12. Jim Besser

    In Ear Monitors

    Thanks, that's very useful information. I hadn't thought about the isolation issue. I'm wondering about the wired option; I've had problems with cordless mics in the past, and know the technology can be flaky. When you hear the concertina in your ear bud: is the sound quality OK? Not too tinny?
  13. Jim Besser

    French Bagpipe + Concertina

    Thanks, that is outstanding.
  14. Jim Besser

    In Ear Monitors

    I'm wondering if anybody has experience using in-ear monitor systems with a concertina in a live band situation. We are a very loud band, with brass, drums and electric guitar, and it's rare that floor monitors provide clear enough audio of the concertina for me to really hear myself. The fact that I have hearing loss is an added factor. I have tried small hotspot monitors right next to me, but in my experience they are a feedback nightmare. A couple of sound guys I've worked with have suggested in-ear systems. Does anybody have experience with such systems? Any recommendations for brands/models? I see systems ranging from $150 to $2000. I'm not ready to go to the high end of that scale, but am always wary of inexpensive sound gear. Anybody?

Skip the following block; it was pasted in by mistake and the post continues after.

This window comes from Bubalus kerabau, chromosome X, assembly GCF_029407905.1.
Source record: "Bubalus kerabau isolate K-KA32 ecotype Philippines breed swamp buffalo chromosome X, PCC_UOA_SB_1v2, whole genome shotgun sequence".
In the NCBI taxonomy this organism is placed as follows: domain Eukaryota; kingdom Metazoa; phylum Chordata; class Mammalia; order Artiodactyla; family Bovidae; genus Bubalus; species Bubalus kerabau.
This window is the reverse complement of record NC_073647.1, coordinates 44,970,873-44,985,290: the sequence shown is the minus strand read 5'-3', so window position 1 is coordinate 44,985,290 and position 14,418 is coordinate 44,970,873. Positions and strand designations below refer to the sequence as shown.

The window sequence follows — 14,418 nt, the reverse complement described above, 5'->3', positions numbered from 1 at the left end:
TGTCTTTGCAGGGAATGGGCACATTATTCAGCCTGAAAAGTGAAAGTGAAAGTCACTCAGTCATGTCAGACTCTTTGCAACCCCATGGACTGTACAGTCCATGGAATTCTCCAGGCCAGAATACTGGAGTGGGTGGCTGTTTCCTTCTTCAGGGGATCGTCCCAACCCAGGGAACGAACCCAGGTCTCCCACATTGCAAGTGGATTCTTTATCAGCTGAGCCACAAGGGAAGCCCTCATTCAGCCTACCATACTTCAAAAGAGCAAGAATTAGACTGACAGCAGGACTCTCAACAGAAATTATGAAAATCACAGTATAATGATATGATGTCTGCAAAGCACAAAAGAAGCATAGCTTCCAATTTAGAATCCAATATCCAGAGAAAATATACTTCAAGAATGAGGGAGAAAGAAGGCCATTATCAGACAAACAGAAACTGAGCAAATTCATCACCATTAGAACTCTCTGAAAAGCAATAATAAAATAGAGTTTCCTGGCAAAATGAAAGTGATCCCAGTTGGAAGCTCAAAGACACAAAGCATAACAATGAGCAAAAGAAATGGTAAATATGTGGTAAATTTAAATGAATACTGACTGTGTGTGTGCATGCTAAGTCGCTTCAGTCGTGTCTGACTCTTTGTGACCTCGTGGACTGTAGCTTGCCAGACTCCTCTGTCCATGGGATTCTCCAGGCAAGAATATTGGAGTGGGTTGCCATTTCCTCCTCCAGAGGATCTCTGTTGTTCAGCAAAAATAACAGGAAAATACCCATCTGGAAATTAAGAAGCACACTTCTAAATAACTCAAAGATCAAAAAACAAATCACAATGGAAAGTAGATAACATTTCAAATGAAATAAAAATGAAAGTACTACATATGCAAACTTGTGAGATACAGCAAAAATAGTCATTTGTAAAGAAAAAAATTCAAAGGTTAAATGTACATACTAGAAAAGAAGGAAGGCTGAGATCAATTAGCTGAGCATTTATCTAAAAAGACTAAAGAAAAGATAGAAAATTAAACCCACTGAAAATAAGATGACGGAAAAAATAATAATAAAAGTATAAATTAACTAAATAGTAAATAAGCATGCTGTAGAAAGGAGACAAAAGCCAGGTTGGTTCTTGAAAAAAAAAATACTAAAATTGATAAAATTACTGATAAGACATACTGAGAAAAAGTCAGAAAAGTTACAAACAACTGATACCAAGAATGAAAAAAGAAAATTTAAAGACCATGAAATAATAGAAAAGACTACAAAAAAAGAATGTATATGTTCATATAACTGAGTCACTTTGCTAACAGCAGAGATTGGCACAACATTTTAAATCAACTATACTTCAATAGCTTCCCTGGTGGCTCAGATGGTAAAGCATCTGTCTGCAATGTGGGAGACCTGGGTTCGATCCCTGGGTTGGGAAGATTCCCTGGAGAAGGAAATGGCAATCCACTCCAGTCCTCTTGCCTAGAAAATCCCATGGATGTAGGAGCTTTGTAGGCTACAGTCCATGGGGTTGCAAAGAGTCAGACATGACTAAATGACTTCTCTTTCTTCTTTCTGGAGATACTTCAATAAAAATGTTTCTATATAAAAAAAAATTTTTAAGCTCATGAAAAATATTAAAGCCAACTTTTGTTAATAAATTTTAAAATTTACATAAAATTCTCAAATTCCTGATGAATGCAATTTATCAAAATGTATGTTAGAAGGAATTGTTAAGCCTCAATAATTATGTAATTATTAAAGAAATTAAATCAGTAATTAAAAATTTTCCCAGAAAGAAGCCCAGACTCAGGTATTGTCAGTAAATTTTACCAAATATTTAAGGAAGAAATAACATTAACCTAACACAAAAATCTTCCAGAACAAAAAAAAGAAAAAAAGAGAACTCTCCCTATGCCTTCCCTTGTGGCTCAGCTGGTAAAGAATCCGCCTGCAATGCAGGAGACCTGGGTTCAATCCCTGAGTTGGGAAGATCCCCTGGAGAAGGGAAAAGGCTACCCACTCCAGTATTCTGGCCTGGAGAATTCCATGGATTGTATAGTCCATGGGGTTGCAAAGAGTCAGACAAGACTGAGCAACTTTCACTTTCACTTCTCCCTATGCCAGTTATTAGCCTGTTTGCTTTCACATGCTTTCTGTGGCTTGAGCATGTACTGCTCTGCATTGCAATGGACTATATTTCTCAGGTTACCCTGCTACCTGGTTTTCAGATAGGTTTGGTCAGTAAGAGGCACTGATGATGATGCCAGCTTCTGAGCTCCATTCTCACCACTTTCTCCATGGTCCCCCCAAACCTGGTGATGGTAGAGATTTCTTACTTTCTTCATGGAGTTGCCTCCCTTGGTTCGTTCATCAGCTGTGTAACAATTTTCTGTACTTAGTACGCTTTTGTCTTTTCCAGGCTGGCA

15. Jodie just posted his version of the wonderful tune River Stay Away from my Door. I love tunes like this that work in so many different genres - in this case everything from blues to Brubeck jazz to Frank Sinatra to bluegrass. I'm wondering: what other tunes can you think of that are so easily and pleasantly adaptable, and work well on various concertina systems? On my own playlist, I have things like American Patrol, an 1885 march popularized as a swing number by Glen Miller and sometimes heard by bluegrass and contra dance bands; Redwing, a Tin Pan Alley song with silly lyrics that is so much a part of the traditional dance band repertoire that for a long time I thought it was traditional (and also the tune for the labor anthem Union Maid). Other examples?